The outputs of both multivibrators 16, 18 are fed to logic circuitry of the shaping and mixing circuit portion 12 which begins the process of combining the pulses together. The logic circuitry includes an AND gate 20. As each negative-going signal is received by the AND gate 20, it is passed. If a vertical pulse V' is received at the same time as several of the horizontal pulses H', the former being of greater width will completely absorb the latter. At the output of the AND gate 20, there is now produced a composite sync signal CS. The composite sync signal CS is not only fed on through an inverter 22 and therefrom to a tri-state gate 24 for purposes to be explained later on, it is also used to blank out or prevent passage of video signals P through a video blanking or inhibiting gate 26 of the logic circuitry at certain intervals, such being those intervals during which horizontal and vertical retracings on the TV screen are to occur.
An inverter 28 changes the video signal P from positive-going to negative-going while the inverter 22 changes the composite sync signal CS from negative-going to positive-going.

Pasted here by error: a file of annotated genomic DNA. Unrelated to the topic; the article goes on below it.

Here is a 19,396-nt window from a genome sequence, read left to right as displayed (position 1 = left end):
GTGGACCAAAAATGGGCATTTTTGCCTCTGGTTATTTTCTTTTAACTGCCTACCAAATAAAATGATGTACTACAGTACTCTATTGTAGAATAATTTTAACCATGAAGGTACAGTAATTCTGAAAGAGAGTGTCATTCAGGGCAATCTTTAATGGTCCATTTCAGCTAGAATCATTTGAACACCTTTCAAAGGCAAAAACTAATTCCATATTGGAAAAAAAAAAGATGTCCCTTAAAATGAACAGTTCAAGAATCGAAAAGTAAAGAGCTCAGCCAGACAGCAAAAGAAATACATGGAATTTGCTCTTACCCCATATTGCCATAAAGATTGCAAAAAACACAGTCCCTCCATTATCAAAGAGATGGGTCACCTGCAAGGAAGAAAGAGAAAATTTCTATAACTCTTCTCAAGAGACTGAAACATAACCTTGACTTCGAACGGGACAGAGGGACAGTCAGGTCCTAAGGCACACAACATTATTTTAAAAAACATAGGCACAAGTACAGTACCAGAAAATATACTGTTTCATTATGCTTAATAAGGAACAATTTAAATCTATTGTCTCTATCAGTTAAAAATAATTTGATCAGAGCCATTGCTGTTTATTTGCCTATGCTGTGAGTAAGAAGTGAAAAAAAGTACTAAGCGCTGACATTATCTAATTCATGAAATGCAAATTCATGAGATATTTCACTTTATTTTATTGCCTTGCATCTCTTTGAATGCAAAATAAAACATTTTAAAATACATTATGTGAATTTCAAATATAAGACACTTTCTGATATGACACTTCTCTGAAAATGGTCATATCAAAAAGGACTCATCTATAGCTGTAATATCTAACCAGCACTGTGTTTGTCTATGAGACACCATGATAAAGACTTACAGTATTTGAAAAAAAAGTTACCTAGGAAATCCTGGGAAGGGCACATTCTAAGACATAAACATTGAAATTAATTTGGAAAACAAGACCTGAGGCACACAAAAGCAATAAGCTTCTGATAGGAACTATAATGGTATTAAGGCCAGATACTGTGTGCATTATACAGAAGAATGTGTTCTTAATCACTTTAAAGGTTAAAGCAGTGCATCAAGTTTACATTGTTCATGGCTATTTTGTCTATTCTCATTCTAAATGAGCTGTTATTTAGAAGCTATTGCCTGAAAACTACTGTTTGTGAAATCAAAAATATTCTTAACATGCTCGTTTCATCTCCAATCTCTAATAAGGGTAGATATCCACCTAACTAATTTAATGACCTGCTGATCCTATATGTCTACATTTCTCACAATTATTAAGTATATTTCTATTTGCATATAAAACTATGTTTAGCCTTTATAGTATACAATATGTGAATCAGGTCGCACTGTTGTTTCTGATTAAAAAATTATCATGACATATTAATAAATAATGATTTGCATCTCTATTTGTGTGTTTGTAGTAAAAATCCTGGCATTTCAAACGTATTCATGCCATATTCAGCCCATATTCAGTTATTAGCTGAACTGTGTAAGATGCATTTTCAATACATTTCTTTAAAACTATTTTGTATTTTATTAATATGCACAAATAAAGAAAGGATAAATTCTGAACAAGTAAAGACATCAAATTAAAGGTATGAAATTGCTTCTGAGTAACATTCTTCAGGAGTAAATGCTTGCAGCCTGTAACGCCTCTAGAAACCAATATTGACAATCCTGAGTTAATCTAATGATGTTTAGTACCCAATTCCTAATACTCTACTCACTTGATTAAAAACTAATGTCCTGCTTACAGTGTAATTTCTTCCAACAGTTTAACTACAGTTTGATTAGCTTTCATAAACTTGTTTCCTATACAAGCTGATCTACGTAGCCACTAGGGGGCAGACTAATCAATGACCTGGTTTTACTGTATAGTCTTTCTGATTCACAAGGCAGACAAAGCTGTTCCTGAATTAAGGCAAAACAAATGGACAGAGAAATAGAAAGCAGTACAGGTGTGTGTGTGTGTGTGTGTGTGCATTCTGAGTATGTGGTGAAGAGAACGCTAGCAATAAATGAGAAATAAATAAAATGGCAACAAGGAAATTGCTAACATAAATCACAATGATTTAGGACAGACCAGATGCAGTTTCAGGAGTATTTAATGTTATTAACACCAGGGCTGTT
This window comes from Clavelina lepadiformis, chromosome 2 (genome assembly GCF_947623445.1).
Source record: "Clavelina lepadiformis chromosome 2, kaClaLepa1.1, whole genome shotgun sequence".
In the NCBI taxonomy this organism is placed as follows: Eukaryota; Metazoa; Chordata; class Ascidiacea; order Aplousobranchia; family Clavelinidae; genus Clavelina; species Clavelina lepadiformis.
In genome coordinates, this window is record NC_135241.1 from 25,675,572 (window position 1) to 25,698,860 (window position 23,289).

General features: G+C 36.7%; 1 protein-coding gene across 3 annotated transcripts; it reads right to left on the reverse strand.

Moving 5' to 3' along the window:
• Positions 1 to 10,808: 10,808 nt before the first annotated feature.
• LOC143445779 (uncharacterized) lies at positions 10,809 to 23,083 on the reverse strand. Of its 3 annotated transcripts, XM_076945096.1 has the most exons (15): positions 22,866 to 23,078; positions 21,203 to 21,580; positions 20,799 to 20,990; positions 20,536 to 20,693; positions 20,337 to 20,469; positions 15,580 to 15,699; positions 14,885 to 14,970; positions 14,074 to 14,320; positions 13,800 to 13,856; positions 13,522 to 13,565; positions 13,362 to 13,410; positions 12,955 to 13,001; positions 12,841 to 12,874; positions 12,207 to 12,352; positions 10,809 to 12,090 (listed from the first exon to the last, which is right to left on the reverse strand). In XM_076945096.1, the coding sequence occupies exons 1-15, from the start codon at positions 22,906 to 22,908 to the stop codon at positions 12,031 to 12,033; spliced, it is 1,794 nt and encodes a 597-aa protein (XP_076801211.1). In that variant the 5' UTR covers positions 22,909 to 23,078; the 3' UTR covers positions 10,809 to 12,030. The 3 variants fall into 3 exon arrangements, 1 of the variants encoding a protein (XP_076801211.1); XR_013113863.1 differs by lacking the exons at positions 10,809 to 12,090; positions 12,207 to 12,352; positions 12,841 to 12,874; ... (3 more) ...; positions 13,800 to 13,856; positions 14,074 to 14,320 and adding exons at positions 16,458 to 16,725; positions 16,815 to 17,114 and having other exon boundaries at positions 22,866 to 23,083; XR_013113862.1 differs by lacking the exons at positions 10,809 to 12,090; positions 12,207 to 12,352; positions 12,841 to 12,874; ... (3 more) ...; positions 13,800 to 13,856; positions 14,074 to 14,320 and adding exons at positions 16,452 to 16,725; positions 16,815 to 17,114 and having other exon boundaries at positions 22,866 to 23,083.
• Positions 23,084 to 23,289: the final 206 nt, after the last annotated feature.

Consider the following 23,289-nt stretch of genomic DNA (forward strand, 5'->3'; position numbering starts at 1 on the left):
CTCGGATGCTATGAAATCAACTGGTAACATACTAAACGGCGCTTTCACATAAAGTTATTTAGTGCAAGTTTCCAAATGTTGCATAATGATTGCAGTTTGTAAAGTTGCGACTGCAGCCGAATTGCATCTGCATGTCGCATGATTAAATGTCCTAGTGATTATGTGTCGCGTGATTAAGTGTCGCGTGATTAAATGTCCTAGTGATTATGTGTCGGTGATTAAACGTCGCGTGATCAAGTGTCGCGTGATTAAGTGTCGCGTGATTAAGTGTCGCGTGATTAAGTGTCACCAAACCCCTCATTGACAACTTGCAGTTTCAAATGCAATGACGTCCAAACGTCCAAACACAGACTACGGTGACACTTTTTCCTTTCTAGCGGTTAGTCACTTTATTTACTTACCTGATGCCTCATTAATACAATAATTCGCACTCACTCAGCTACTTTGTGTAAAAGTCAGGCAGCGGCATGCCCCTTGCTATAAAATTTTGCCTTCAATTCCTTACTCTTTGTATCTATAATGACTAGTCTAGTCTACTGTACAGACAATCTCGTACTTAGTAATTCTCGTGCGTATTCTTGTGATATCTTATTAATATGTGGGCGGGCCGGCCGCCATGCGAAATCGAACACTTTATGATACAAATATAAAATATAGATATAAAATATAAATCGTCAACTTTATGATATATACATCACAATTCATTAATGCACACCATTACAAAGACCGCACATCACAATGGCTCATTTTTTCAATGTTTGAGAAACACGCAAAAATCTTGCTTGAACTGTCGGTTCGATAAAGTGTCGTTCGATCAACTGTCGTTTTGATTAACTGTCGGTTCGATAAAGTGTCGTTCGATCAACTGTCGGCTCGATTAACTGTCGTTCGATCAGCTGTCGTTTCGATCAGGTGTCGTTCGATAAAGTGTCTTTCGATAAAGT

The respective signals CS and P are combined together at the tri-state gate 24 such that negative-going video signals P appear between each of the positive-going horizontal sync signals H' as well as between horizontal sync signals and positive-going vertical sync signals V'. There is no change in polarity of signals at the tri-state gate 24.
The tri-state gate 24 has the following three states: (1) a high level, (2) a low level and (3) a floating level which is determined by something exterior to the gate. In this invention, the floating level (being the +3v level which represents the black in the video) is determined by the ratio of the resistances of the two resistors 30 and 32. One resistor 32 is made adjustable so that the floating level of the tri-state gate 24 can be varied up and down. Thus, when the tri-state gate 24 is not being driven high (at +5v) by the sync pulses or low (at 0v) by the video pulses, the gate 24 will seek the floating level (the black on the video) which is the voltage level (+3v) as determined by the ratio of the resistors 30 and 32. Hence, these resistors 30 and 32 are termed pull-up and pull-down resistors.
The three level or state, digital composite video signal CV (being shown in enlarged form in FIG. 1 in comparison to composite sync CS and video pulses P) produced by the tri-state gate 24 with the pull-up and pull-down resistors 30, 32 then goes to an emitter-follower device 34 of the modulating portion 14 of the circuit. The device 34 provides a low impedance driving source (signal) for the modulating circuit portion 14.